But Kayte Spector-Bagdady, who leads the University of Michigan Medical School’s Research Ethics Service, said the St. Kitts trial could be seen as a violation of SIU’s commitment to the Department of Health and Human Services.
SIU voluntarily agreed to follow U.S. safety requirements and set up an IRB for all research involving human subjects, according to records. Many universities make such a commitment to HHS, even if the experiments are abroad and don’t rely on federal grants.
Rational Vaccines was established in February 2015 and the company entered into its patent agreement with the university later that year, Fernández said.
But when asked about its commitment to HHS, Carlson, the university spokeswoman, said the university first learned about the trial in October 2016 — after it had ended. Carlson said Halford didn’t need to bring the trial to SIU’s IRB because the trial wasn’t overseen by the university.
However, after a reporter raised questions about the lack of an IRB, Carlson added that the university would “take this opportunity to review our internal processes to assure we are following best practices.”
Kaiser Health News is an editorially independent program of the Henry J. Kaiser Family Foundation, a nonprofit, nonpartisan health policy research and communication organization not affiliated with Kaiser Permanente. You can view the original report on its website.
The post Peter Thiel sponsors offshore testing of herpes vaccine, sidestepping U.S. safety rules appeared first on PBS NewsHour.
President Donald Trump and Finnish President Sauli Niinisto will speak at a joint news conference Monday, part of the Finnish leader’s visit to Washington this week.
Trump and Niinisto will begin speaking at 4:30 p.m. Watch live in the player above.
The two leaders are speaking after an expanded bilateral meeting at the White House. Niinisto last visited during Barack Obama’s term in 2016.
Trump will likely face questions about his administration’s response to Hurricane Harvey, a category 4 storm that has devastated much of Texas over the past several days, along with his Friday pardon of Sheriff Joe Arpaio.
PBS NewsHour will update this story as it develops.
The post WATCH LIVE: Trump speaks at joint news conference with Finnish President Sauli Niinisto appeared first on PBS NewsHour.
WASHINGTON — President Donald Trump on Monday defended his decision to pardon Joe Arpaio, calling the former Arizona sheriff a “patriot” who loves his country.
Asked about his controversial pardon during a joint press conference with the president of Finland on Monday, Trump insisted that “a lot of people” believe he made the right call. He said Arpaio had done a “great job for the people of Arizona” and argued that he’d been treated “unbelievable unfairly” by the Obama administration.
“He’s done a great job for the people of Arizona. He is very strong on borders, very strong on illegal immigration. He is loved in Arizona,” Trump said.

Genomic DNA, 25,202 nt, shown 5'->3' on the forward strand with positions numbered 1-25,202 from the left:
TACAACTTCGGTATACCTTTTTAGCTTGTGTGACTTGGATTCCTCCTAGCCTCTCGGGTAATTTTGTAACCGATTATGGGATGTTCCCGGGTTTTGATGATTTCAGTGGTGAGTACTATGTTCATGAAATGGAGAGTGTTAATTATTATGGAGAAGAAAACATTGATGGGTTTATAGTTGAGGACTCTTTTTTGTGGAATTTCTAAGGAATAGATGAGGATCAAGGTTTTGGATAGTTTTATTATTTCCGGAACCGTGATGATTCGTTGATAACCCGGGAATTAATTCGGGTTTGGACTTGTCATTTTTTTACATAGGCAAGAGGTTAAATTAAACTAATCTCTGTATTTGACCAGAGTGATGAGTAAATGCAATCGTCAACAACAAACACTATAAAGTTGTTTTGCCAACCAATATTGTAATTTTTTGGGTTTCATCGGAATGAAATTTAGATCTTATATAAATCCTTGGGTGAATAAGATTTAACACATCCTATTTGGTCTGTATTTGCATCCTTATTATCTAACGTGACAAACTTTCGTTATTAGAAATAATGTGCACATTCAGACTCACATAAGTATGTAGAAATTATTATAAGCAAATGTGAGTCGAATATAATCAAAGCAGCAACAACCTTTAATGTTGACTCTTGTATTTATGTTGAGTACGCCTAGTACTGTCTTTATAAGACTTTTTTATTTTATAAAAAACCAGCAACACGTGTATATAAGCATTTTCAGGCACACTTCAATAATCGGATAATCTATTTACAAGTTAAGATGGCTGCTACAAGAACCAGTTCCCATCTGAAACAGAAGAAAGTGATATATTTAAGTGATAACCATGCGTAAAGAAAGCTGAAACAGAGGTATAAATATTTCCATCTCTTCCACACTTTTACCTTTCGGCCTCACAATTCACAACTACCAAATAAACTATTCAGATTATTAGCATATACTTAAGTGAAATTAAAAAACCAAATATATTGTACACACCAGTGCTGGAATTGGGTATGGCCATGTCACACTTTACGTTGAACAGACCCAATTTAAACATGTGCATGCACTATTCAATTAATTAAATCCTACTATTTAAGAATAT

Trump’s decision drew criticism from both sides of the aisle, and renewed allegations that he has little respect for an independent judiciary.
Arpaio shot to national fame by aggressively targeting immigrants living in the U.S. illegally using tactics that Latino and immigrants’ rights advocates likened to racial profiling. He faced a possible jail sentence on a federal conviction stemming from his refusal to halt certain immigration patrols.
“Sheriff Joe is a patriot. Sheriff Joe loves our country. Sheriff Joe protected our borders and Sheriff Joe was very unfairly treated by the Obama administration, especially right before an election, an election that he would have won,” Trump said during the event on Monday. “So I stand by my pardon of Sheriff Joe and I think the people of Arizona who really know him best would agree with me.”
The White House’s Friday announcement came as Hurricane Harvey threatened to batter Texas with heavy winds and severe flooding and shortly after the administration outlined long-awaited details of Trump’s plan to ban transgender individuals from serving in the military. But Trump pushed back on the assumption the timing was intended to bury the news, claiming instead that he’d announced the pardon then because he knew people would be watching.
“In the middle of a hurricane, even though it was Friday evening, I assumed the ratings would be far higher than they would be normally,” he said.
Trump on Monday also continued to insist that Mexico will pay for his long-promised Southern border wall.
“One way or the other Mexico will pay for the wall,” Trump said, arguing that, while the project may initially be funded by United States taxpayers, “ultimately” Mexico will pay.
Trump recently threatened to force a federal government shutdown unless Congress provides funding for his wall, but said Monday that he hopes such had drastic measure is “not necessary.”
Still, he added: “if it’s necessary, we’ll have to see.”
The post WATCH: Trump defends decision to pardon Sheriff Joe Arpaio appeared first on PBS NewsHour.